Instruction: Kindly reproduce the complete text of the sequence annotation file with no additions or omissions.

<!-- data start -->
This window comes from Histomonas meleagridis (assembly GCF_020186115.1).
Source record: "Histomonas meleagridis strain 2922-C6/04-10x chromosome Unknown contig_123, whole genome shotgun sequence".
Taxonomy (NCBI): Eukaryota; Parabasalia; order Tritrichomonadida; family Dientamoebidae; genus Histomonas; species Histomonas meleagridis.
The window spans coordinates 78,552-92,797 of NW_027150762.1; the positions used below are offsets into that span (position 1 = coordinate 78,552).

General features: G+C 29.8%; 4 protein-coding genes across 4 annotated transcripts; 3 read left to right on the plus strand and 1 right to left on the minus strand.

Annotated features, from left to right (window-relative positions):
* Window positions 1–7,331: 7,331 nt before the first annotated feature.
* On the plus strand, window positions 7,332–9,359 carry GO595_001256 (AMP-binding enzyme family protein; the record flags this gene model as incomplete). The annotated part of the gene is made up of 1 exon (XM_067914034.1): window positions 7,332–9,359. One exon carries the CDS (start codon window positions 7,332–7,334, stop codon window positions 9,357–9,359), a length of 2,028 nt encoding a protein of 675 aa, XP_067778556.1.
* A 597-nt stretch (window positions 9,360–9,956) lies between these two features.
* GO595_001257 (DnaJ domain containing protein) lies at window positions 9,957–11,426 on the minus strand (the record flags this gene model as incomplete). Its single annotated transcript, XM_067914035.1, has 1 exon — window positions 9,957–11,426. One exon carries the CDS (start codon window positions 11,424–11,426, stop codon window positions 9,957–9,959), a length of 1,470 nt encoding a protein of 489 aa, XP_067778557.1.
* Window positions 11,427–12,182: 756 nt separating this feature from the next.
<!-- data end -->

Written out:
This window comes from Histomonas meleagridis (assembly GCF_020186115.1).
Source record: "Histomonas meleagridis strain 2922-C6/04-10x chromosome Unknown contig_123, whole genome shotgun sequence".
Taxonomy (NCBI): Eukaryota; Parabasalia; order Tritrichomonadida; family Dientamoebidae; genus Histomonas; species Histomonas meleagridis.
The window spans coordinates 78,552-92,797 of NW_027150762.1; the positions used below are offsets into that span (position 1 = coordinate 78,552).

General features: G+C 29.8%; 4 protein-coding genes across 4 annotated transcripts; 3 read left to right on the plus strand and 1 right to left on the minus strand.

Annotated features, from left to right (window-relative positions):
* Window positions 1–7,331: 7,331 nt before the first annotated feature.
* On the plus strand, window positions 7,332–9,359 carry GO595_001256 (AMP-binding enzyme family protein; the record flags this gene model as incomplete). The annotated part of the gene is made up of 1 exon (XM_067914034.1): window positions 7,332–9,359. One exon carries the CDS (start codon window positions 7,332–7,334, stop codon window positions 9,357–9,359), a length of 2,028 nt encoding a protein of 675 aa, XP_067778556.1.
* A 597-nt stretch (window positions 9,360–9,956) lies between these two features.
* GO595_001257 (DnaJ domain containing protein) lies at window positions 9,957–11,426 on the minus strand (the record flags this gene model as incomplete). Its single annotated transcript, XM_067914035.1, has 1 exon — window positions 9,957–11,426. One exon carries the CDS (start codon window positions 11,424–11,426, stop codon window positions 9,957–9,959), a length of 1,470 nt encoding a protein of 489 aa, XP_067778557.1.
* Window positions 11,427–12,182: 756 nt separating this feature from the next.